Thursday, January 21, 2010
The Nature of Avatar by Paul Udstrand
So, whomever says there isn't intelligent conversation going on facebook is truly mistaken. Most of you have probably seen AVATAR by now either by 3D or IMAX. well i for personal reasons (if you can't figure it out, you don't know me very well! but if you have no clue here #BAGUA) won't be paying to see it.
My wife Nubia, went to go see it and i quote, "you would of walked out 20 min into the movie" (thats why i love her!) Everyone else tells me not to criticize it without seen it, but i am, not because i hate James Cameron, my issue lies on the portrayal of the blue people and the white messiah savior complex that oozes out of the movie.
Trust me, i am writing a poem about this with Guante. But in regards to the movie Well my fellow wordslinger Carter Meland posted this as a note on his facebook page. its a response to seeing the movie and it brings great questions. Now taking a page out of MIKE MYERS in "Coffee Talk" read and discuss!
Thanks to Paul for letting me repost this. you can reach him at firstname.lastname@example.org
" One of the many really big ideas that Avatar bombs us with is the interconnectedness of nature. We’re all connected and our planet is a living thing. Of course this is too difficult to imagine here on earth so we have to go Pandora, and with the help of the Indians we find there we can learn our lesson. But what does Avatar really tell us about nature and this whole interconnectedness thing?
To begin with, despite their proximity to this nature we’re going to connect to, apparently the natives are helpless until a white guy comes along. They are incapable of recognizing the danger they face until the white guy warns them, but why? Well, they can’t comprehend the danger because they can’t comprehend the white man’s technology, that much is obvious. But how is it that the natives of this amazing neurally networked planet can be so helpless in the face of the white mans technology until a white guy shows up? Turns out it’s not just the white mans technology the native don’t comprehend… they don’t comprehend their own technology either, and that’s where nature comes in.
Here’s what Carlota said to me this morning: “We were talking about Avatar in the car pool, and I was talking about the history of Cameron waiting his whole life since he was a teenager for the technology to catch up to him, so he could make the movie. The problem is you can tell this story is the product of a teenage boys mind. Once they got the technology he should have found an adult to write a movie”. First, note, I’m not the only one thinking critically about Avatar. Carlota nails it. What happens when a teenage white boy confronts complex issues like indigenous sovereignty, spirituality, and sustainability? You get Avatar. One characteristic of the teenage boys mind is it tends to be rather concrete, not a lot of room for subtlety. The problem is, how do we connect with nature? Well, the indigenous answer is “we don’t have to, we ARE nature”. But remember this teenager is a white guy, so people stand outside of nature, which makes it necessary to connect with nature. So how do we make this connection? Well obviously we need an interface, like a USB connection. On Pandora we can interface with nature via our hair. So the way to understand nature is realize that it’s a technology like a computer. The reason the natives are so helpless is they don’t understand the technology at their disposal until the white comes along and shows them how to use it.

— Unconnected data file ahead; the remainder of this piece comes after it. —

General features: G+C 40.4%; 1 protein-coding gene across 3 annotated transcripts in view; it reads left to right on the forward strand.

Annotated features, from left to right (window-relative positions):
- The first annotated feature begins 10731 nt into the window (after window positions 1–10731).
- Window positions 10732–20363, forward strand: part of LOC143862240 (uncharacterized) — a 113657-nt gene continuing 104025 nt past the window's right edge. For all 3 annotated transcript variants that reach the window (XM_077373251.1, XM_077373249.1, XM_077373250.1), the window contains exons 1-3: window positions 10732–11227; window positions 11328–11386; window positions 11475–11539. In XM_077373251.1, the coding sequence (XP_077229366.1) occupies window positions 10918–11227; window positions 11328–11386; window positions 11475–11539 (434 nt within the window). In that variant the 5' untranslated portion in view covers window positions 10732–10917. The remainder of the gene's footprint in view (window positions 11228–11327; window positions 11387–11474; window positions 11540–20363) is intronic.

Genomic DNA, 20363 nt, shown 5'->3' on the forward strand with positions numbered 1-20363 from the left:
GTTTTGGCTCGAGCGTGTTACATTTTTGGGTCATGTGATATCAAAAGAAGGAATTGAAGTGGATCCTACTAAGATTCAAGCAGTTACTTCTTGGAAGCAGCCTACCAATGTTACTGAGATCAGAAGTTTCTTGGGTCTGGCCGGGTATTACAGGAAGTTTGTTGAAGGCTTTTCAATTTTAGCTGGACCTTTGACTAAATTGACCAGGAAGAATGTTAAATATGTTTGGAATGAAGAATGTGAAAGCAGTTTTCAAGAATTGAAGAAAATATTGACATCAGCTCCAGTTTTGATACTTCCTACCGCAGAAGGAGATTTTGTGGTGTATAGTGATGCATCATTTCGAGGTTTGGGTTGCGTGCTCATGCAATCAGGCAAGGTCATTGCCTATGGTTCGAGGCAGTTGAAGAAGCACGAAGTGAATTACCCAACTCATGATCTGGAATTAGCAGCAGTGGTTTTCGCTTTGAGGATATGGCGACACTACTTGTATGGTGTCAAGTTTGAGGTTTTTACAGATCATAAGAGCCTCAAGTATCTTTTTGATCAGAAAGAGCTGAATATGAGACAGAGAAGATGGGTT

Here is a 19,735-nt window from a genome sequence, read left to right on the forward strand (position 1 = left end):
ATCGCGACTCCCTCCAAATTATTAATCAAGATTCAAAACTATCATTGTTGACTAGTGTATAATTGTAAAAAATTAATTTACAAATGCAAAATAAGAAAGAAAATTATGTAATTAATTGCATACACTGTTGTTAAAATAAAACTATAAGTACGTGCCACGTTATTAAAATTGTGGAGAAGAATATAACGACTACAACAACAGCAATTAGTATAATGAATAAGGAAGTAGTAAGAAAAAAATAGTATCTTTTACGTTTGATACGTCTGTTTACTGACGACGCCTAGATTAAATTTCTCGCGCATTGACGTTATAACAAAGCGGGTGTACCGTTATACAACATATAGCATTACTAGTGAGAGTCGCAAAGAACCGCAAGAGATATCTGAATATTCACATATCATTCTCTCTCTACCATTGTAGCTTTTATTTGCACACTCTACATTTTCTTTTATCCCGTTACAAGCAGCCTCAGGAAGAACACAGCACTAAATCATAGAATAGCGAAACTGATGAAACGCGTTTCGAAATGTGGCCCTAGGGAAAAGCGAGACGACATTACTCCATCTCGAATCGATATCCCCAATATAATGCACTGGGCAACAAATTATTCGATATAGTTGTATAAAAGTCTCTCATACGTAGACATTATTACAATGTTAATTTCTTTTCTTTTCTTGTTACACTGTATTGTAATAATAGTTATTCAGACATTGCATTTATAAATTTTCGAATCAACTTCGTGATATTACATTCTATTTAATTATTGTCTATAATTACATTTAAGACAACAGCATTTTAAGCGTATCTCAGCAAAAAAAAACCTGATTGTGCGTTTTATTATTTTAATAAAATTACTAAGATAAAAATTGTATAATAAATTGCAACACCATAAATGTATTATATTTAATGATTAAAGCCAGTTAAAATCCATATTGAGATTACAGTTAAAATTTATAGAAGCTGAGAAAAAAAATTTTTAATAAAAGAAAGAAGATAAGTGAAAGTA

So is this promoting sensitivity and appreciation for the Indian world view? Is this an opportunity to learn about our connectedness to nature and appreciate natural diversity? On the contrary, it perpetuates the very colonialism it claims to be speaking against by re-stating the European notion that we stand outside nature, and that natives who live in nature just don’t get it. We come as liberators but some of us are assholes. The real treasure of Pandora isn’t “unobtainium”, it’s the power of nature, the technology at our feet, if the natives understood that they’d be invincible. Does treating nature like a technology enhance our appreciation of nature or does it reduce it to an underutilized tool? Does such a world view promote sustainability or confirm that natural resources are an untapped potential. Is the future of Pandora now to become a laboratory for white guys to understand the nature of neural nets? Is Pandora destined to be the big computer that will finally answer the big question of life, the universe and everything? Will the white man ever grow up? We can only hope these questions will be answered in the sequel".
written by Paul Udstrand